- 1[intransitive, transitive] to move or go somewhere by putting one foot in front of the other on the ground, but without running The baby is just learning to walk. “How did you get here?” “I walked.” + adv./prep. He walked slowly away from her. The door opened and Jo walked in. She missed the bus and had to walk home. The school is within easy walking distance of the train station. walk something Children here walk several miles to school.
- 2[transitive] walk somebody + adv./prep. to go somewhere with someone on foot, especially in order to make sure they get there safely He always walked her home.
- 3[transitive] walk something + adv./prep. to take an animal for a walk; to make an animal walk somewhere They walk their dogs every day. She walked the horse around the ring. Thesaurustakelead escort drive show walk guide usher directThese words all mean to go with someone from one place to another.take to go with someone from one place to another, for example in order to show them something or to show them the way to a place:I'll take you to the party tomorrow.lead to go with or go in front of someone in order to show them the way or to make them go in the right direction:Firefighters led the survivors to safety.escort to go with someone in order to protect or guard them or to show them the way:The president was escorted by twelve bodyguards.drive to take someone somewhere in a car, taxi, etc:My mother drove us to the airport.show to take someone to a particular place, in the right direction, or along the correct route:The attendant showed us to our seats.walk to go somewhere with someone on foot, especially in order to make sure that they get there safely; to take an animal, especially a dog, for a walk or make an animal walk somewhere:He always walked her home. Have you walked the dog yet today?guide to show someone the way to a place, often by going with them; to show someone a place that you know well:She guided us through the busy streets. We were guided around the museums.usher (somewhat formal) to politely take or show someone where you want them to be, especially within a building:She ushered her guests to their seats.direct (somewhat formal) to tell or show someone how to get somewhere or where to go:A young woman directed them to the station.Patterns to take/lead/escort/drive/show/walk/guide/usher/direct somebody to/out of/into something to take/lead/escort/drive/show/walk/guide/usher somebody around to take/lead/escort/drive/walk somebody home to take/lead/escort/guide/usher somebody to safety to lead/show the way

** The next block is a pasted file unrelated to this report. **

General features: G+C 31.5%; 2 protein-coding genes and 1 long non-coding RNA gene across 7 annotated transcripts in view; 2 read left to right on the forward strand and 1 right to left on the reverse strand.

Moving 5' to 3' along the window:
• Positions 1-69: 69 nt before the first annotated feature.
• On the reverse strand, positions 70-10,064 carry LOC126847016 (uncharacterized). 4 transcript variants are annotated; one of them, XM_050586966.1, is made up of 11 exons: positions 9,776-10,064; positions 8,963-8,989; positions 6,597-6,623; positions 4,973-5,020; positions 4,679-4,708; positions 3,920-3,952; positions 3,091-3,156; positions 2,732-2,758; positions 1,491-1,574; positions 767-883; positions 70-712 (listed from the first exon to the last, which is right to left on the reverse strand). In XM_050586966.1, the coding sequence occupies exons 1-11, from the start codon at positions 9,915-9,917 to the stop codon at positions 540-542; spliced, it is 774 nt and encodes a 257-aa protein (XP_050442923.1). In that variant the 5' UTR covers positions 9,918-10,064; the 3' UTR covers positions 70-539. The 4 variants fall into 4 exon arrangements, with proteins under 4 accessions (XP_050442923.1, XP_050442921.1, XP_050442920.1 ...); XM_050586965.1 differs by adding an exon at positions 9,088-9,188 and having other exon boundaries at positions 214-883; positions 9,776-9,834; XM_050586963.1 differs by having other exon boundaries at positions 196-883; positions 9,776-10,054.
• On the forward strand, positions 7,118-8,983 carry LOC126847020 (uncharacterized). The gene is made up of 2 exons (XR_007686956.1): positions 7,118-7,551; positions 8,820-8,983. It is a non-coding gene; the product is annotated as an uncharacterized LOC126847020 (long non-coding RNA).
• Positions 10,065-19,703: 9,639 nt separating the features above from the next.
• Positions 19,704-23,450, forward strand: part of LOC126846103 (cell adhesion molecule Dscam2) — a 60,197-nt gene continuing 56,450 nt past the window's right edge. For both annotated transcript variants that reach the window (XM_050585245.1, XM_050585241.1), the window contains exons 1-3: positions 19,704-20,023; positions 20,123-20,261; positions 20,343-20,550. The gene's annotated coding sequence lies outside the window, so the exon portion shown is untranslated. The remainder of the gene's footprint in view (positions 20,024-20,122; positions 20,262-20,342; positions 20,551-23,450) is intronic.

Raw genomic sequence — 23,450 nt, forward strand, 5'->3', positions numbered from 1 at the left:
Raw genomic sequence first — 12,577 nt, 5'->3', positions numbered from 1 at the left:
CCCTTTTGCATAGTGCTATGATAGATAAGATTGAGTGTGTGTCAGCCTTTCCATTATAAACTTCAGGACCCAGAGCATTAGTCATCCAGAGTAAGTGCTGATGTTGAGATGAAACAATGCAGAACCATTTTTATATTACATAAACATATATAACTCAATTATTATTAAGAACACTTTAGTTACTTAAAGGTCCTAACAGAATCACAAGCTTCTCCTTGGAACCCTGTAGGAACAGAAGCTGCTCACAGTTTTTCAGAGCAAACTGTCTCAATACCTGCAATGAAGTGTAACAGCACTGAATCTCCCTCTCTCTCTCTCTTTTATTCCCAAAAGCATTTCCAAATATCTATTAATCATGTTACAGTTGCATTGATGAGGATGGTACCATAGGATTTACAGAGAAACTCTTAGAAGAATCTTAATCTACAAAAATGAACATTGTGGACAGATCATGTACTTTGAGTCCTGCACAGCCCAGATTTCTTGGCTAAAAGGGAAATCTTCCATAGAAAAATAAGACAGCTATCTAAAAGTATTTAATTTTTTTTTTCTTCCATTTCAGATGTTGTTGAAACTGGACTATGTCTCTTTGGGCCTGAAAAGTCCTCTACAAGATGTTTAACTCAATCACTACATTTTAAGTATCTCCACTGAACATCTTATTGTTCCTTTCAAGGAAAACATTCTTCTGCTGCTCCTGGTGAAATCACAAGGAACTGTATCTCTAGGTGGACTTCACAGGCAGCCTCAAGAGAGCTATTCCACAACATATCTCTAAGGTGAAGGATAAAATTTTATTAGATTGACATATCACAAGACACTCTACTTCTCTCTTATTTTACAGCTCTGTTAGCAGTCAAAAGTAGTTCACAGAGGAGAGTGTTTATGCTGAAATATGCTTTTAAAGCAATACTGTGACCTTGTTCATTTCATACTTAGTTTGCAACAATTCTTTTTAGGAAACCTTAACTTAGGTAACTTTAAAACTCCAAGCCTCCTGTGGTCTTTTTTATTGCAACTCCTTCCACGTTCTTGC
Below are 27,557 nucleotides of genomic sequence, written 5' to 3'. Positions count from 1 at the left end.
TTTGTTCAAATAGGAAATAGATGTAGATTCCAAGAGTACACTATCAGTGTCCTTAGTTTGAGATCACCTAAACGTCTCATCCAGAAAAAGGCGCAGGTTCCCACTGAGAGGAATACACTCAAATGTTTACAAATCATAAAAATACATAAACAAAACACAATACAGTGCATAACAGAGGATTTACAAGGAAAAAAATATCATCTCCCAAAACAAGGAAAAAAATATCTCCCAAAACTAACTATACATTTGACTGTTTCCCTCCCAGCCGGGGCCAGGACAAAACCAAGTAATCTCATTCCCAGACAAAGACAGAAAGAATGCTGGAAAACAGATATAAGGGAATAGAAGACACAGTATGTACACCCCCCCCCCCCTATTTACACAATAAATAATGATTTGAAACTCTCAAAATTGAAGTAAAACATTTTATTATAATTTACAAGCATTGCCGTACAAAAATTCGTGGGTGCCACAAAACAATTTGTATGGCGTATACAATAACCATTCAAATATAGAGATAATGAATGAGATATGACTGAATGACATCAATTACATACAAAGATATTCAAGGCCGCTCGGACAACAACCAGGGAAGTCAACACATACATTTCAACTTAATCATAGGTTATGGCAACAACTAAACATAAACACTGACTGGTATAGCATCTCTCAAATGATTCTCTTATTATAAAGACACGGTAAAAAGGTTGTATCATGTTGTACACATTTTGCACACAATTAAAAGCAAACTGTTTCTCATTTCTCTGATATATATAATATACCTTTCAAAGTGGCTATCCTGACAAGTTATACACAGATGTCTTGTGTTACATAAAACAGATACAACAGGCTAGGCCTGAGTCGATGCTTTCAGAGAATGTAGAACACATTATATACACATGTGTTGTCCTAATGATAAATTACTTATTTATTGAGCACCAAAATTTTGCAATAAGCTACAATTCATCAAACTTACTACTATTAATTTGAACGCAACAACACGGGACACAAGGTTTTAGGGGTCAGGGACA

- 4[transitive] walk something to move a large or heavy object along the ground while walking with it He walked the bookcase to the other end of the room. We walked our bikes up the hill.
- 5 [intransitive, transitive] walk (somebody) (in baseball) to go to first base after four pitches are thrown outside the strike zone; to allow a batter to do this The pitcher walked the first batter in the fifth inning.
- 6[intransitive] (informal) to disappear; to be taken away Lock up any valuables. Things in this office tend to walk (= be stolen).
- 7[intransitive] (literary) (of a ghost) to appear Vocabulary Buildingways of walking creepHe could hear someone creeping around downstairs. limpOne player limped off the field with a twisted ankle. paceI found him in the corridor, nervously pacing up and down. padShe spent the morning padding around the house in her slippers. plodThey wearily plodded home through the rain. shuffleThe people waiting in line shuffled slowly forward. staggerThey staggered out of the bar, completely drunk. stompShe stomped out of the room, slamming the door behind her. strollFamilies were strolling around the park. tiptoeThey tiptoed upstairs so they wouldn’t wake up the baby. trudgeWe trudged up the hill.Idioms
verbjump to other results
NAmE//wɔk//Verb Forms present simple I / you / we / they walk
he / she / it walks
past simple walked
-ing form walking
to do things that are difficult, without learning the basic skills first
run before you can walkjump to other results
(of police officers) to walk around the area that they are responsible for
walk a/the beatjump to other results
to be allowed to leave court, etc., without receiving any punishment
walk freejump to other results
to go somewhere on foot instead of in a vehicle It's not very far. We can easily walk it.
walk it(informal)jump to other results
to make someone walk so far or so fast that they are very tired I hope I haven't walked you off your feet.
walk somebody off their feet(informal)jump to other results
to stop working in order to go on strike
walk off the jobjump to other results
(in the past) to walk along a board placed over the side of a ship and fall into the ocean, as a punishment
walk the plankjump to other results
to walk around the streets of a town or city Is it safe to walk the streets alone at night?
walk the streetsjump to other results
to feel proud and confident
walk talljump to other results
to act in a way that shows people you are really good at what you do, and not just good at talking about it You can talk the talk but can you walk the walk? Phrasal Verbsˌwalk aˈway (from somebody/something)ˌwalk aˈway with somethingˌwalk ˈin on somebody/somethingˌwalk ˈinto something/somebodyˌwalk somethingˈoffˌwalk ˈoff with somethingˌwalk ˈout (on something)ˌwalk (all) ˈover somebodyˌwalk somebody ˈthrough somethingˌwalk ˈup (to somebody/something)
walk the walk(informal)(approving)jump to other results